Power of the Force Cinema Scenes
Item No.: Asst. 69650 No. 69849
Includes: Base, two other figures
Action Feature: n/a
Availability: Mid-Late 1998
Appearances: Return of the Jedi: Special Edition
Bio: Greeata Jendowanian was a female Rodian vocalist, musician and dancer. (Stolen from Wookieepedia.)
Image: Adam Pawlus' toy shelves.
Commentary: As a figure from 1998 or so, Greeata suffers from the design aesthetic of her day-- which was to give Rodians really small heads. A big head Greedo would be released in 1999, but unfortunately, it would come too late for this dancer, who is cursed with a small noggin. The figure has the usual articulation of her day (read: not much) and surprisingly good bumpy skin. Actually, the only things that make this figure really dated are the oddly sized head and the skin deco-- were Hasbro to rerelease this one with new paint and a new head, I think it'd do rather well. Of course, she can only be as good as the source material, which is a little odd-- a quasi-mohawk/mullet of bright yellow, an orange bikini, and warty skin can only take you so far in the dancing business, or for that matter, in the collector's game. Since she's from a somewhat controversial addition to the saga, a lot of fans are content to ignore her entirely, but as she is a resident of Jabba's Palace, I felt obligated to buy her with a smile. The figure is more or less solid-- she's not going to have pieces flying off (a novelty, I know) nor is she going to bust in half if you play with her-- she's just a good, solid action figure with a ridiculous mane of hair. How could you not want one?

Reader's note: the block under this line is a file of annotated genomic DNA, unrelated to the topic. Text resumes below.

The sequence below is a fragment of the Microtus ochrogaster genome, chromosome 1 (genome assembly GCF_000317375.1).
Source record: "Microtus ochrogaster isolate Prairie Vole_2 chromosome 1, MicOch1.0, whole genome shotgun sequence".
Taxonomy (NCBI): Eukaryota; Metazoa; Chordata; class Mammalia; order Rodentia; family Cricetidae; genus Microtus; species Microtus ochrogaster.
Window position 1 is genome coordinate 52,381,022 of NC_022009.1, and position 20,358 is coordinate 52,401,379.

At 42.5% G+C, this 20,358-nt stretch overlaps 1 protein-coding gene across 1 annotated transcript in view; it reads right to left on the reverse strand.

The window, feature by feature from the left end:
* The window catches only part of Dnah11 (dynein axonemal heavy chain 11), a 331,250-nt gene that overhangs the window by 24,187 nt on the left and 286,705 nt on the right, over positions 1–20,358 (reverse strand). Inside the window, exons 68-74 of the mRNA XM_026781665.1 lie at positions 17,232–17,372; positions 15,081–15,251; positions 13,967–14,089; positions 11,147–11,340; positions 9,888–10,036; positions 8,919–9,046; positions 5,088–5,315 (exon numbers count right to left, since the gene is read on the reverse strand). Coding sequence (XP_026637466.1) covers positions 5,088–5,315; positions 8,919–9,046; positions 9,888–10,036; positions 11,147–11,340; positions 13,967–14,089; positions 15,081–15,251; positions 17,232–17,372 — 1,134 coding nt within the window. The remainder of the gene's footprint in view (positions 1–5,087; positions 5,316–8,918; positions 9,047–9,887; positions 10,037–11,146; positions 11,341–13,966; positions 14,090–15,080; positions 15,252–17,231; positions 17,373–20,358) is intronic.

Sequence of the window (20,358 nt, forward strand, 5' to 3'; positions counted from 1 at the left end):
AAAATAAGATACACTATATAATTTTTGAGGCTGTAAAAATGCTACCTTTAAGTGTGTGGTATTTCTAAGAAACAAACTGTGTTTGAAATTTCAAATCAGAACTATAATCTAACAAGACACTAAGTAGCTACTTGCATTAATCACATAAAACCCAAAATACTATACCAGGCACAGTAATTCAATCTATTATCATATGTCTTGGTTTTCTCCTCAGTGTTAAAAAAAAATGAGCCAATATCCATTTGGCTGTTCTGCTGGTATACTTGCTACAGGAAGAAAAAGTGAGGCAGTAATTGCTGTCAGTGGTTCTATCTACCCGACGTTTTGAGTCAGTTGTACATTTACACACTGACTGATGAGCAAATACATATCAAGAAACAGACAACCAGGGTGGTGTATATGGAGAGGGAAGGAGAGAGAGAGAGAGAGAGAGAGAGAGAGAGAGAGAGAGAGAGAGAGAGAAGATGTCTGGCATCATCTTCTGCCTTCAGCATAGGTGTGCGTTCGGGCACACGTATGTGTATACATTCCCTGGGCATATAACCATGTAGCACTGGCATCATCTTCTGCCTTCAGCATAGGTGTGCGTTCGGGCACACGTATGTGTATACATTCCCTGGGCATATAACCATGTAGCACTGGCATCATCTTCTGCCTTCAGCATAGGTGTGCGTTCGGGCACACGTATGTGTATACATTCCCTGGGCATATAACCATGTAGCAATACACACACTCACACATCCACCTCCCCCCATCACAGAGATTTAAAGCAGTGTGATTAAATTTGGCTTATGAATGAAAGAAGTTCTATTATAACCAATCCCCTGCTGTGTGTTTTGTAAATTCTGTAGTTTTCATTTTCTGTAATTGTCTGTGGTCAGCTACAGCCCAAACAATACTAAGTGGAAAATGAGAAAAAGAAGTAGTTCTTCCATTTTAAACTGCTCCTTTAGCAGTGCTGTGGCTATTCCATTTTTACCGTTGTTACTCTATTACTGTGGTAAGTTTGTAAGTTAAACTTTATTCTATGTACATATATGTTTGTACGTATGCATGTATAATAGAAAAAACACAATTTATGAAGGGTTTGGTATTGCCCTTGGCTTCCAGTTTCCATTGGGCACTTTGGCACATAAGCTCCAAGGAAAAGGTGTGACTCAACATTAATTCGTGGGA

Collector's Notes: As one of the first Cinema Scenes with three totally original characters never before released in any form, this set didn't fare too well. Along with Rystall and Lyn-Me, the three-pack was a great way to crank out new characters in a hurry, but fans and kids flocked to sets like Purchase of the Droids, Mynock Hunt, and the Jedi Final Duel which presented far more popular figures and showed, when it's all said and done, the market for the "core characters" is far greater than the minor ones. Which is a pity as I'm mostly interested in the weirder stuff these days. This set is a great example of the risks Kenner took during 1998, which was a fantastic year for new figures. From the Special Editions to the comics, there was something for almost every fan niche-- of course, it was easier to please when there were so many as-of-yet unmade figures plus far less source material from which to work. If you still want this set, some retailers still have it in stock for about ten bucks-- you should totally get one.
Day 444: July 24, 2007